In less than two years, Third Space Brewing, 1505 W. St. Paul Ave., has carved out a place in Milwaukee, boosting production and growing its presence in bars, retail outlets and at high-profile spots like Miller Park. And it’s done it all from its home in the Menomonee Valley – a home firmly rooted in Milwaukee history.
Since opening in September 2016, Third Space Brewing – founded by partners Andy Gehl (pictured below) and Kevin Wright – has occupied one of the buildings that formed the campus of Geuder, Paeschke & Frey Co., on the site of one of Milwaukee’s earliest brickyards.
Founded in 1880, GPF became a huge metal and enamel works company. In the 1890s, GPF made products like lamps and canteens for miners, toy metal banks, candlesticks, bathtubs, portable stoves and heaters, children’s table trays and spittoons.
In its earliest days, GPF had been located in the heart of Downtown: at 3rd and Everett (where WE Energies is now located), on Water Street between Buffalo and Chicago and on Plankinton, next to Gimbels.
But in 1894, it built a hulking factory on 15th and St. Paul. That cream city brick building with its arched brick entrances still stands across the parking lot from Third Space, awaiting a new use.
Before that, the land was home to Benoni Finch’s brickyard, the second in Milwaukee, opened in 1836. It is here that many of the cream city bricks used to build Milwaukee were made.
The building as it appeared in 1931 (above) and as it appears now (below).
The windows are still there and can be seen from inside.
As GPF grew, it erected in 1929 the single-story kiln building in which Third Space is now located. It is here that the GPF’s landmark consumer product was likely created. In 1935, GPF created the first character-themed lunchbox aimed at children.
That lunch box, which featured Mickey Mouse and other Disney characters, is now a highly in-demand collectible and can sometimes be found listed on eBay at upwards of $2,500.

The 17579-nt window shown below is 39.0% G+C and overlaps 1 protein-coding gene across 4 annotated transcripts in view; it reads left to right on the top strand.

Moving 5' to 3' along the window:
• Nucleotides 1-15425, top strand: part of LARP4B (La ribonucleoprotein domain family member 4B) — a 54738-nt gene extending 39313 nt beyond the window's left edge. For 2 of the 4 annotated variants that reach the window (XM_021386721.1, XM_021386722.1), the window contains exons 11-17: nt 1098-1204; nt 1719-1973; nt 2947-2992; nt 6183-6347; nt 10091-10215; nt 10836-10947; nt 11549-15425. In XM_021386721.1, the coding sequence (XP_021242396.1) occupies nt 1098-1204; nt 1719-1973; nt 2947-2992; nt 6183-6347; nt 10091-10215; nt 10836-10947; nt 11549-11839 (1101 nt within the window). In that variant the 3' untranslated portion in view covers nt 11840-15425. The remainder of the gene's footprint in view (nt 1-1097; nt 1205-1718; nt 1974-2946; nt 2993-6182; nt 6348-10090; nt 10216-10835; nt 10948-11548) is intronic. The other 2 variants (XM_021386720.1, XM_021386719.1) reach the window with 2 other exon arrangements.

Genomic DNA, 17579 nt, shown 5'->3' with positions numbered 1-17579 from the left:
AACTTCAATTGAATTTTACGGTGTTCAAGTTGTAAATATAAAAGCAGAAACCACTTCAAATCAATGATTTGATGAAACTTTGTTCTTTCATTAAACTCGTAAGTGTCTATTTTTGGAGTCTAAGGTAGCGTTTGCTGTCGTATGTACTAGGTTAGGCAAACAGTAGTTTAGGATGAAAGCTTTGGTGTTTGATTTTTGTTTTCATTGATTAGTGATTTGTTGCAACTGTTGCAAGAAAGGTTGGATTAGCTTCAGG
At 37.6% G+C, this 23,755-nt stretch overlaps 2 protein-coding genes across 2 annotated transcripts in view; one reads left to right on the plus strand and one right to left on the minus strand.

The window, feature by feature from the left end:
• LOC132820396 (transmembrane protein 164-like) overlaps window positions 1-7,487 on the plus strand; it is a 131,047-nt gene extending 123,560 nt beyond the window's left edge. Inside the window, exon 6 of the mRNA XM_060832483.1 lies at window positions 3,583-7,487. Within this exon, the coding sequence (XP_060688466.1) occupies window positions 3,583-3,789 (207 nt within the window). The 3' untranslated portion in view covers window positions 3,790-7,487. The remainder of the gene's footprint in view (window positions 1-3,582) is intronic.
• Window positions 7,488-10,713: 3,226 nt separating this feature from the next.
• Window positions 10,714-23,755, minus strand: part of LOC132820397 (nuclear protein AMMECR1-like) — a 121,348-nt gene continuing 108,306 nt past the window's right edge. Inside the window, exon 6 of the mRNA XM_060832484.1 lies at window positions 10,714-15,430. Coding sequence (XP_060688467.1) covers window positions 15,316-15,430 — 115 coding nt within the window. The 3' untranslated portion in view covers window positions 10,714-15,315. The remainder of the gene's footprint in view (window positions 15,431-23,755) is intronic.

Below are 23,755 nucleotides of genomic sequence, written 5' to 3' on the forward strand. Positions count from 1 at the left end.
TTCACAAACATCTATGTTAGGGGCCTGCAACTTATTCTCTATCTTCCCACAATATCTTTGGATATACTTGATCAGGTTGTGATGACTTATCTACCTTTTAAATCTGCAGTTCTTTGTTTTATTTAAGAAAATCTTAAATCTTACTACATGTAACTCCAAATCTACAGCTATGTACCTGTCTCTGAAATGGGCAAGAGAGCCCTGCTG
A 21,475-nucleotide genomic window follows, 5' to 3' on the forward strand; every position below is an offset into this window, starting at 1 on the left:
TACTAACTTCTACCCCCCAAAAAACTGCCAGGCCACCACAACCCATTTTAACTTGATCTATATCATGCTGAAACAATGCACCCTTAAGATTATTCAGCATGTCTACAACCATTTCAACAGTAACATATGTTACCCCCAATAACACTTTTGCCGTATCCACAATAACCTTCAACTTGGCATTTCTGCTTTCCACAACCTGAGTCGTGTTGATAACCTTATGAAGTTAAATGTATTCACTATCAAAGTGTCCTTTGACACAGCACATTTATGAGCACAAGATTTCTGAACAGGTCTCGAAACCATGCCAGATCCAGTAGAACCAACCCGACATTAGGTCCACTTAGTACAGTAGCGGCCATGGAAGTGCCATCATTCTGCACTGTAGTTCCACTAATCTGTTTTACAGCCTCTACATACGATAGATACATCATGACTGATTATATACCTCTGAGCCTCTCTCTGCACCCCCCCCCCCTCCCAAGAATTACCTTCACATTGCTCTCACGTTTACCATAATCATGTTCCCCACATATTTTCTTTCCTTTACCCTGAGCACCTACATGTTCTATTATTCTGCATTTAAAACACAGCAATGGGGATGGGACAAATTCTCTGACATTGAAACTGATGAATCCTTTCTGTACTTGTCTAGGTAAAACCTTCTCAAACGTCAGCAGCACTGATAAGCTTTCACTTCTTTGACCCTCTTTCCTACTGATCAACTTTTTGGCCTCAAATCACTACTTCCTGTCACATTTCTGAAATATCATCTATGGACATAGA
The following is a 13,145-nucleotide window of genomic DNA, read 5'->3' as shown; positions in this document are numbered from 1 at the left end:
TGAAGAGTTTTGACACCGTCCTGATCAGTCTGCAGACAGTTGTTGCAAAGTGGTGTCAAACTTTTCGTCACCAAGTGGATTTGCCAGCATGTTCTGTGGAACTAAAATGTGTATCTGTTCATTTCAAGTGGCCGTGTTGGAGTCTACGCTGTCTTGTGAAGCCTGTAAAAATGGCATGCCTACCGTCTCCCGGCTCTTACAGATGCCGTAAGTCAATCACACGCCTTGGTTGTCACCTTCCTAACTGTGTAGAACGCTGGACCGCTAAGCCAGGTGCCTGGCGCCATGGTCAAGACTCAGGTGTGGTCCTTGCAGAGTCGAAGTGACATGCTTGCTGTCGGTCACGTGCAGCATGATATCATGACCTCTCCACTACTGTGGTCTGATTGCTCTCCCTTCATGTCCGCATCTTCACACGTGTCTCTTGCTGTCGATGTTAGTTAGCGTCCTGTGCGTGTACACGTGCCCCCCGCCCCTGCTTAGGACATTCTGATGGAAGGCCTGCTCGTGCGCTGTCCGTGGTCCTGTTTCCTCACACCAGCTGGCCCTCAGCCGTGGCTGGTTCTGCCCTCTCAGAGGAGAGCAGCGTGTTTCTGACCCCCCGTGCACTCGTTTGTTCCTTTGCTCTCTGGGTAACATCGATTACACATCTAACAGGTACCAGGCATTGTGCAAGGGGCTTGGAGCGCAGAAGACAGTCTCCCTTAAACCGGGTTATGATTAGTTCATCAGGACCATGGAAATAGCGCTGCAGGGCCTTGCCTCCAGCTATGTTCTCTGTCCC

According to Gehl – who is interested in history, perhaps thanks to his dad, who leads walking tours for Historic Milwaukee Inc. – GPF also made steel barrels for Milwaukee breweries. That’s a nice little Third Space connection to brewing history.
So is the fact that Gehl’s great-great-great-grandfather August Fuermann’s brewery operated in Watertown from 1848 until 1896.
GPF was acquired in 1984 by another metal fabricator, which still owns the Menomonee Valley buildings and continues to operate, on a much smaller scale than GPF, in one of the structures, Gehl says.
“We knew nothing about the history of the building when we decided to rent it,” Gehl says. “We basically chose this building for several reasons. One of them is it’s a big open space, tall ceilings, which is really important in brewing. Especially if you want to be a large-production brewery, which was our goal.
“You need space for your tanks. If you don’t have the high ceilings, it really affects the equipment that you buy and all that. We don’t have to worry about weight on the floor (because there is no basement).”
That’s not to say everything was perfect. First, a whole lot of stuff had to be hauled out, including those old kilns (though a few of the tops of the chimneys can still be seen in the brewery), some conveyor belts and other stuff.
The heavy old carts used to move things around were left behind and Third Space has converted some of them into the tables for its taproom (take a look under your table next time you’re there).
Then, the floor had some funky sloping thanks to the settling of the building, and some new concrete floor sections were poured.
“We had to rip everything out,” Gehl says, noting that they did strive to keep some great old industrial details – old doors, hooks attached to the wall, exposed beams, gnarly floors – which you can see in the tap room.
“There was a brick wall that we had to pull out. We opened the space up, and then we had to sandblast the entire thing. We took off of all the old paint and all of the old grime. It took longer than I thought it would. It was about a year. We wanted to get our place open. There are a lot of breweries that were opening around the same time, and it was kind of a race to get open.”